Many of you, Dear Readers, would seem to have been so successful in your French genealogy, that you have researched your families back to the beginning of parish registration and are keen to push further. We tell today of one way to do that.
In earlier days of this blog, we extolled the joys of reading local history as an aid to genealogical research and to understanding your French ancestors' lives. In the same vein, we suggest that you may be able to find more about your family, if you are very lucky, in livres de raison.
These books were essentially family account books, usually of farms or businesses, but sometimes of shops. Often, they span centuries and can contain an extraordinary amount of detail, including:
- Running accounts
- Copies of bills paid for all sorts of items or services, including veterinaries
- Copies of wills
- Copies of baptism, birth, marriage, death and burial registrations
- Lists of heirs
- Maps of lands
- Property ownership histories
- Notes on local events and/or catastrophes
- Pages from almanacs
They are highly personal, so the content of each is unique. Some go as far back as the fourteenth century. A few have been published. As they tend to be mostly agricultural, few come from the maritime departments. It seems that none from Finistère, Loire-Atlantique or Côtes d'Armor have survived, though there are some from the larger Seine-Maritime and Charente-Maritime.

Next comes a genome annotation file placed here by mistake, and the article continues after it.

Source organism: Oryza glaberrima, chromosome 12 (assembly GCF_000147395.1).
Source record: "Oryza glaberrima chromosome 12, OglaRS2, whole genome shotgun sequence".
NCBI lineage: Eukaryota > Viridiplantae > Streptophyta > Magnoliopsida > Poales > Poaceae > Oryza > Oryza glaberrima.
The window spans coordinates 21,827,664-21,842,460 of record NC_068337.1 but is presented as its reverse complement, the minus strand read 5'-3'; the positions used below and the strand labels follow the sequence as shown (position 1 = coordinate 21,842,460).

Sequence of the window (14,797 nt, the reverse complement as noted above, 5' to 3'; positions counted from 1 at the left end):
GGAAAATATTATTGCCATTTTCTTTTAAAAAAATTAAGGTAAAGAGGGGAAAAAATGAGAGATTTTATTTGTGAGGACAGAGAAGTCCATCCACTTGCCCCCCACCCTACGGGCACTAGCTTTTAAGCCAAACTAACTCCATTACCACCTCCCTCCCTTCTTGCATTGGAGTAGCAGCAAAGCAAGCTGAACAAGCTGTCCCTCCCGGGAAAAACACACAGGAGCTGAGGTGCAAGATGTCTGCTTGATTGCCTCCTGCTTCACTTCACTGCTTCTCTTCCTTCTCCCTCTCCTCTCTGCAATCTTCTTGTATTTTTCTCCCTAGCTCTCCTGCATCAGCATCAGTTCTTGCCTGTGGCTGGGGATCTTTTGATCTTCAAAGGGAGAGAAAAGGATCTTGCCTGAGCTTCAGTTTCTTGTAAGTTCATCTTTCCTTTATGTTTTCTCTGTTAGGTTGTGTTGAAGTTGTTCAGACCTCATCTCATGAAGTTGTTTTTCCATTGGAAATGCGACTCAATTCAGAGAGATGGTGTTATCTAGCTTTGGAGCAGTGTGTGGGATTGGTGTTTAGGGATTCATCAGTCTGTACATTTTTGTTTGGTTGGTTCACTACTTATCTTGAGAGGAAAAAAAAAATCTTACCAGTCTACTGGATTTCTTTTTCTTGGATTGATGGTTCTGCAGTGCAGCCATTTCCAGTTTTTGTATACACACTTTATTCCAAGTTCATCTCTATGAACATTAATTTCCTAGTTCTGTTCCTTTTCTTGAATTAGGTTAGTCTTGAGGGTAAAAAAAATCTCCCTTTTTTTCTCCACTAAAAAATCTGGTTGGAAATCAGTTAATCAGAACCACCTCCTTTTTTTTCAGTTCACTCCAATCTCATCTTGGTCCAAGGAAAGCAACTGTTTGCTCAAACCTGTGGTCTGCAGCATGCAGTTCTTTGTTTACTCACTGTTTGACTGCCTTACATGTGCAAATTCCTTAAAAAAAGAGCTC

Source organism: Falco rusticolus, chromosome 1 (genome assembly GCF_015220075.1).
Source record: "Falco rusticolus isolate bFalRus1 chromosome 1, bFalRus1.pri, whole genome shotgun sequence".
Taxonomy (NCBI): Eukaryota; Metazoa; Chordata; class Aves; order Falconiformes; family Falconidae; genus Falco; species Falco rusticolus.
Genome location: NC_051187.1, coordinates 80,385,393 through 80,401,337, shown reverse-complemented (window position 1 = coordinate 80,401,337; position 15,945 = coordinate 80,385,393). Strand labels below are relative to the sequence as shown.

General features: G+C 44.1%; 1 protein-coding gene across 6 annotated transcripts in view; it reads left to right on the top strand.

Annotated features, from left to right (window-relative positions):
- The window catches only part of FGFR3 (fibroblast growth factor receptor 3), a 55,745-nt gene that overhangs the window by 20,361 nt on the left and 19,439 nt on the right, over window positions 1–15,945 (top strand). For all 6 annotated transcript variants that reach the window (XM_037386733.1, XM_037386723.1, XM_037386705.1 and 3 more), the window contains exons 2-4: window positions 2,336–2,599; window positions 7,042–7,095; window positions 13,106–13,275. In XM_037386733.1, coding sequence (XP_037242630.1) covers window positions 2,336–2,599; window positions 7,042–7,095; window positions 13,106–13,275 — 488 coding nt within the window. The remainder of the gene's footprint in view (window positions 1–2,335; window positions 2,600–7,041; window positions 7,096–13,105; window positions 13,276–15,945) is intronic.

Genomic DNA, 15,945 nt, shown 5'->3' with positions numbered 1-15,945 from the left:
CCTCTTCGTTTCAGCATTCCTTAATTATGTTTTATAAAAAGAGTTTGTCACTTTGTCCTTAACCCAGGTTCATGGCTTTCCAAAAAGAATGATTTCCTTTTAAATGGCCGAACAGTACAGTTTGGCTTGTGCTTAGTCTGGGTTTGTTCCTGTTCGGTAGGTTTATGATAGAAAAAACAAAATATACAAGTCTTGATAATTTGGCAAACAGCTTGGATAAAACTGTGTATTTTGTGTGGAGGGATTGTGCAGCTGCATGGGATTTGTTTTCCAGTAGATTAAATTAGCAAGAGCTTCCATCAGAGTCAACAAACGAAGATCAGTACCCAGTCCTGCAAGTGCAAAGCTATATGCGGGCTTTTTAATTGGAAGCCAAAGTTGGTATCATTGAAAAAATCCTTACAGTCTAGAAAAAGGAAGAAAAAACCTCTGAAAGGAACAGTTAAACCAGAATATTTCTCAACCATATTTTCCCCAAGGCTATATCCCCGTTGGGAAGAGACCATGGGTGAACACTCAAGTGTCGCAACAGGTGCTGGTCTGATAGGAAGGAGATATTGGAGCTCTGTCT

Where to find them? Some have been put online by Gallica, either as original manuscripts or published studies. (Click on Recherche avancée, type in the titre field "livre de raison" with the quotes, in Type de document click only manuscrit and monographie.)
The Archives nationales have published a comprehensive list of those held in Departmental Archives and in libraries throughout France here. Others have been microfilmed or have surfaced more recently, so check the online finding aids of the Archives nationales, SIV, as well.
Even if you do not find that your ancestor maintained a livre de raison that has survived, look at any for the location where your ancestor lived and you may find at least a mention. Your ancestor's name may appear in an invoice, as a witness at a marriage, as a godparent, as a customer of a cobbler.
Research at this level -- far deeper than merely a list of births, marriages and deaths -- can be much more difficult and also more rewarding; and it will make your family genealogy much more informed.
©2018 Anne Morddel